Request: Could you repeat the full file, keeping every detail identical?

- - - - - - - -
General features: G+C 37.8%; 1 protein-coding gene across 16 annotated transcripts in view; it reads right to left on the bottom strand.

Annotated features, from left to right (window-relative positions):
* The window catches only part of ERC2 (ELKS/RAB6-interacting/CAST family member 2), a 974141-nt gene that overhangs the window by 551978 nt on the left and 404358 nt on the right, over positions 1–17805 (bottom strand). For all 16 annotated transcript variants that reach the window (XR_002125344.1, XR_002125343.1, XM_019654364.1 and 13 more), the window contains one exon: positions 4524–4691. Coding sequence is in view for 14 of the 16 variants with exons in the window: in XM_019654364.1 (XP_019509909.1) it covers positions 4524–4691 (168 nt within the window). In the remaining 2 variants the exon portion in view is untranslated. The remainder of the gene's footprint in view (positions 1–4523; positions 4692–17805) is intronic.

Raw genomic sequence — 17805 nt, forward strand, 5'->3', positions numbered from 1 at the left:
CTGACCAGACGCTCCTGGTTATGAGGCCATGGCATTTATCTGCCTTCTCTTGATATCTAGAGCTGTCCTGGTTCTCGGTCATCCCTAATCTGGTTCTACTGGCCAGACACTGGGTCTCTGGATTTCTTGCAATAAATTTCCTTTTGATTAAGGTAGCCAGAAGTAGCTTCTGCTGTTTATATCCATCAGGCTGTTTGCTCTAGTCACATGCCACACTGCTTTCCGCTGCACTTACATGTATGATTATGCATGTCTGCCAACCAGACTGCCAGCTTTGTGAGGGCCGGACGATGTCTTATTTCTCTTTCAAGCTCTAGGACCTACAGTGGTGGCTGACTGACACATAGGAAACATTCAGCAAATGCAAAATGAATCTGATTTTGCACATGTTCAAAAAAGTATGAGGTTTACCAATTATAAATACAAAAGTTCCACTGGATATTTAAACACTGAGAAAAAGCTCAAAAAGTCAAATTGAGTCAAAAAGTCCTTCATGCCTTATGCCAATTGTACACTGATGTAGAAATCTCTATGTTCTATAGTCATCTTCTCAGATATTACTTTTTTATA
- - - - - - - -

General features: G+C 37.8%; 1 protein-coding gene across 16 annotated transcripts in view; it reads right to left on the bottom strand.

Annotated features, from left to right (window-relative positions):
* The window catches only part of ERC2 (ELKS/RAB6-interacting/CAST family member 2), a 974141-nt gene that overhangs the window by 551978 nt on the left and 404358 nt on the right, over positions 1–17805 (bottom strand). For all 16 annotated transcript variants that reach the window (XR_002125344.1, XR_002125343.1, XM_019654364.1 and 13 more), the window contains one exon: positions 4524–4691. Coding sequence is in view for 14 of the 16 variants with exons in the window: in XM_019654364.1 (XP_019509909.1) it covers positions 4524–4691 (168 nt within the window). In the remaining 2 variants the exon portion in view is untranslated. The remainder of the gene's footprint in view (positions 1–4523; positions 4692–17805) is intronic.

Raw genomic sequence — 17805 nt, forward strand, 5'->3', positions numbered from 1 at the left:
CTGACCAGACGCTCCTGGTTATGAGGCCATGGCATTTATCTGCCTTCTCTTGATATCTAGAGCTGTCCTGGTTCTCGGTCATCCCTAATCTGGTTCTACTGGCCAGACACTGGGTCTCTGGATTTCTTGCAATAAATTTCCTTTTGATTAAGGTAGCCAGAAGTAGCTTCTGCTGTTTATATCCATCAGGCTGTTTGCTCTAGTCACATGCCACACTGCTTTCCGCTGCACTTACATGTATGATTATGCATGTCTGCCAACCAGACTGCCAGCTTTGTGAGGGCCGGACGATGTCTTATTTCTCTTTCAAGCTCTAGGACCTACAGTGGTGGCTGACTGACACATAGGAAACATTCAGCAAATGCAAAATGAATCTGATTTTGCACATGTTCAAAAAAGTATGAGGTTTACCAATTATAAATACAAAAGTTCCACTGGATATTTAAACACTGAGAAAAAGCTCAAAAAGTCAAATTGAGTCAAAAAGTCCTTCATGCCTTATGCCAATTGTACACTGATGTAGAAATCTCTATGTTCTATAGTCATCTTCTCAGATATTACTTTTTTATA